Building Fraternity Between Young and Old

When BYU interns withunnamed Les Petits Frères des Pauvres go to France, they see beyond the old woman sitting on the bench at the park or the weary old man sipping his coffee in a café. They see inside lonely hearts, good hearts, hearts steeped in rich history and bursting with life. In the isolated elderly of France, they see their friends.

A decade ago, French professor Yvon Le Bras was looking for internships for his stu­dents when he discovered Les Petits Frères des Pauvres, French for “the little brothers of the poor,” a group that serves the elderly. He sent two students, who enjoyed the experi­ence and greatly improved their French language skills.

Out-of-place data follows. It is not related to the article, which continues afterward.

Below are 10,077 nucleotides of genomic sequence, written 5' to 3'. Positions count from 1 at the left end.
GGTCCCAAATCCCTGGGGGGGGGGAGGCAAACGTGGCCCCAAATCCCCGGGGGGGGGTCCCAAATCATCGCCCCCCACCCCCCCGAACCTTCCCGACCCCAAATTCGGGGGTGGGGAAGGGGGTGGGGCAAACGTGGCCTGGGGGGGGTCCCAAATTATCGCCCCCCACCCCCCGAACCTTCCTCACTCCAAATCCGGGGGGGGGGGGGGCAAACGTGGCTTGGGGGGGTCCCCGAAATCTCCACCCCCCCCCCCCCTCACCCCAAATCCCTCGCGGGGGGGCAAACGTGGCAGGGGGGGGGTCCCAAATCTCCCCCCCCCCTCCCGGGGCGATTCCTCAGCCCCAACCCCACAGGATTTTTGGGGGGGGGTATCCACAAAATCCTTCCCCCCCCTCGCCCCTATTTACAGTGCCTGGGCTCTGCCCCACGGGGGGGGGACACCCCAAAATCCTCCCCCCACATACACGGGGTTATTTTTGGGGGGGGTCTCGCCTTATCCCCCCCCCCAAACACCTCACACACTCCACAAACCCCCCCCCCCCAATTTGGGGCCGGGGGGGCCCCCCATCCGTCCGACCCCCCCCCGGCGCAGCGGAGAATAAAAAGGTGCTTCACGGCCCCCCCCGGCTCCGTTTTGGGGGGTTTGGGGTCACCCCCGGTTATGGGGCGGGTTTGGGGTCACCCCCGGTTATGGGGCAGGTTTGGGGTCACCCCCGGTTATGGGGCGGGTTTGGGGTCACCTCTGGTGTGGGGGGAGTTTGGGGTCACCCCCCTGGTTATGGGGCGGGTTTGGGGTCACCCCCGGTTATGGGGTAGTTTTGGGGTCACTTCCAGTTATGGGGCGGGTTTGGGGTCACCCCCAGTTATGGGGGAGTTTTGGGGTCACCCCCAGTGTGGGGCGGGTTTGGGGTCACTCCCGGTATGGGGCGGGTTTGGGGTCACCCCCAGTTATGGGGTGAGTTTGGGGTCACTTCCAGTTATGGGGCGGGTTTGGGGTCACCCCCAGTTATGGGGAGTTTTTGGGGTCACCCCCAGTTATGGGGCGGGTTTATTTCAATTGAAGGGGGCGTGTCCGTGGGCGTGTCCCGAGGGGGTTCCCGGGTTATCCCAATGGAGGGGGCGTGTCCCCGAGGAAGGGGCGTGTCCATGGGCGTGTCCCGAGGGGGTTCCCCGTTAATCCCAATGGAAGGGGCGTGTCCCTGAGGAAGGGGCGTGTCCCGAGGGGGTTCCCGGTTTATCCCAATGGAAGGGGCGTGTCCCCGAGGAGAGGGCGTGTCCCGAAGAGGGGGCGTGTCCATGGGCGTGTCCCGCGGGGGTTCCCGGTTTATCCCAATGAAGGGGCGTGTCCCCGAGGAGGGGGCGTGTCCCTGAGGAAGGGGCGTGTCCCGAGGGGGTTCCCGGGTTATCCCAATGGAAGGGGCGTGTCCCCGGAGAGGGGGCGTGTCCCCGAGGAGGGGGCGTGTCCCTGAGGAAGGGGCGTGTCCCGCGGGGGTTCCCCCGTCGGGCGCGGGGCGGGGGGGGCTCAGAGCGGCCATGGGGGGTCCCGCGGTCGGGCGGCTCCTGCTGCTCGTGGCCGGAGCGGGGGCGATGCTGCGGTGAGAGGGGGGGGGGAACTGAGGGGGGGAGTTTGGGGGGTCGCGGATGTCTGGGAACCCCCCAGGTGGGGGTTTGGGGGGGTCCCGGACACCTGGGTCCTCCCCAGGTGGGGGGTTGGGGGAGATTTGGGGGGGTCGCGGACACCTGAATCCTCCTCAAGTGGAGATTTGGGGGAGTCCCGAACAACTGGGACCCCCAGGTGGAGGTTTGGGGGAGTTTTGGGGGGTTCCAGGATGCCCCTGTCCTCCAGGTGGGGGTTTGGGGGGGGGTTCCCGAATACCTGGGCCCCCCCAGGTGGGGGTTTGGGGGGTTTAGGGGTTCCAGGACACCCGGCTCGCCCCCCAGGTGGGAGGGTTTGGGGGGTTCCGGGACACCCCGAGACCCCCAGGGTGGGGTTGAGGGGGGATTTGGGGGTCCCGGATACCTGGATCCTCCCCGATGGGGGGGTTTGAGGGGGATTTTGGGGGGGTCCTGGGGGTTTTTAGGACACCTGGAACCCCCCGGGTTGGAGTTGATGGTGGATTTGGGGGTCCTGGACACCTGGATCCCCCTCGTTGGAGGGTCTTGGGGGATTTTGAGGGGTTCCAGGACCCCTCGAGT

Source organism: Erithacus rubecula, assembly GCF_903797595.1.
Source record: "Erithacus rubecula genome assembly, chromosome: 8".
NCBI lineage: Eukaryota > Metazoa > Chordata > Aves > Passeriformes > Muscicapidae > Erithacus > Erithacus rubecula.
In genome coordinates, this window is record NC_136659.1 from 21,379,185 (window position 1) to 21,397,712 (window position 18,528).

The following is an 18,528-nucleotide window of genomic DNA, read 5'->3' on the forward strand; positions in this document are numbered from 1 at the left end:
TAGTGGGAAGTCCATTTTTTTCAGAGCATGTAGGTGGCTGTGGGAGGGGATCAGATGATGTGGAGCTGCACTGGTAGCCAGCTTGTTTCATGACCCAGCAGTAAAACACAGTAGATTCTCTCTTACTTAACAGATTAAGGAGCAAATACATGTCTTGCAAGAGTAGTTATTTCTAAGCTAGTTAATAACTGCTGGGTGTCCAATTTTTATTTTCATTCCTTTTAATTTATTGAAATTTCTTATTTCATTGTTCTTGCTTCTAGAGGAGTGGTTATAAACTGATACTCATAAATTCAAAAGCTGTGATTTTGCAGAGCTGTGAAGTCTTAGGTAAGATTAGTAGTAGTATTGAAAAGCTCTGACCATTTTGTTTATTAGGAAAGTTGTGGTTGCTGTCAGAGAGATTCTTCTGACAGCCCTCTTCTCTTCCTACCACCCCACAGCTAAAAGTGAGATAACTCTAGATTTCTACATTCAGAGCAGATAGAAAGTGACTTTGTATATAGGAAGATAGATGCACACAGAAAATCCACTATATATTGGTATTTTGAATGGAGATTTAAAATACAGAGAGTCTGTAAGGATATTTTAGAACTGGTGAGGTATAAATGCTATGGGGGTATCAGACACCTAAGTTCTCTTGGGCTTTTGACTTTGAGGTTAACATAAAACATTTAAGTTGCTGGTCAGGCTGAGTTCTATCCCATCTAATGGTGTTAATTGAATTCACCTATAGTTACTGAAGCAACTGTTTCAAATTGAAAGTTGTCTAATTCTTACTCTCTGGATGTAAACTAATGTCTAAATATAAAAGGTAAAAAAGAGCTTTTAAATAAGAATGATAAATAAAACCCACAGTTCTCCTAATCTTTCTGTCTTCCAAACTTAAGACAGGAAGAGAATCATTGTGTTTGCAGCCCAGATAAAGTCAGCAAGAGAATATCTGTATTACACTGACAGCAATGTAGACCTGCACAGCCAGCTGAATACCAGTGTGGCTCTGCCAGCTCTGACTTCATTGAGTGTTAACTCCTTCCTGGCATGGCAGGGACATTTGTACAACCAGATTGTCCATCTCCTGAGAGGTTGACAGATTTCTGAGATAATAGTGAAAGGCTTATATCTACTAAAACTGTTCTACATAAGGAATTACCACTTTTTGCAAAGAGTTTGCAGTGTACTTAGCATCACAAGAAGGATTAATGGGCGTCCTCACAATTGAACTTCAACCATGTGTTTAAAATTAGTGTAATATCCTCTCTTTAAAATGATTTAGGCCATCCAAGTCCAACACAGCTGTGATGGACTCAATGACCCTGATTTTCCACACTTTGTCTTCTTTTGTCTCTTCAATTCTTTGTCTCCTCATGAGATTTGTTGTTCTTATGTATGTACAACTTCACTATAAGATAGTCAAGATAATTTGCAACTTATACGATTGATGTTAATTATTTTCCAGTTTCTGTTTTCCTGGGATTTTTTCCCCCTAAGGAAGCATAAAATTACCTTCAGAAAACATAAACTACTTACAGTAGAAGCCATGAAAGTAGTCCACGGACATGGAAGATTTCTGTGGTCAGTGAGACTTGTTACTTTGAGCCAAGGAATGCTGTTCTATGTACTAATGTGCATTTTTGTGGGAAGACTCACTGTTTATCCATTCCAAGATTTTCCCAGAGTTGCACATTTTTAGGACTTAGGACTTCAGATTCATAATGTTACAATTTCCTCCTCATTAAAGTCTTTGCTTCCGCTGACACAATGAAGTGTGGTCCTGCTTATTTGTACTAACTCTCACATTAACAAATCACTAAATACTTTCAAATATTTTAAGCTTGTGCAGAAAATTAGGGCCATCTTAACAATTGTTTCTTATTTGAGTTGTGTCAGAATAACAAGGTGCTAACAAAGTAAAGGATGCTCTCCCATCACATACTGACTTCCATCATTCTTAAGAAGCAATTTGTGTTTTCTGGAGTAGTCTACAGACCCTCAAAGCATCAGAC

Since then, Les Petits Frères des Pauvres has formed a meaningful partnership with BYU. Over the past 10 years, more than 100 students have participated in what is now one of BYU’s most popular internships.

“They offer me so many positions that I cannot fill them. They love BYU students,” says Le Bras. “It’s more than a partnership. It’s like working as friends.”

BYU student and French instructor Nathan Jellen remembers one of the elderly women whom he would drive to activities. Entire car rides were devoted to simply listening to her talk about her life, express her frustrations, and work through personal problems.

On one occasion, however, this woman reached out to Jellen. “She was giving me advice about life,” says Jellen. “I started to realize that the advice that she was giving was about what she herself had experienced, and after that we became friends.”

Jellen loved his internship and returned for a second internship the following year. “There are a handful of us that are addicts,” he says. “You just feel so good when you’re there, and it’s a great way to experience France.”

—Sylvia Cutler (’17)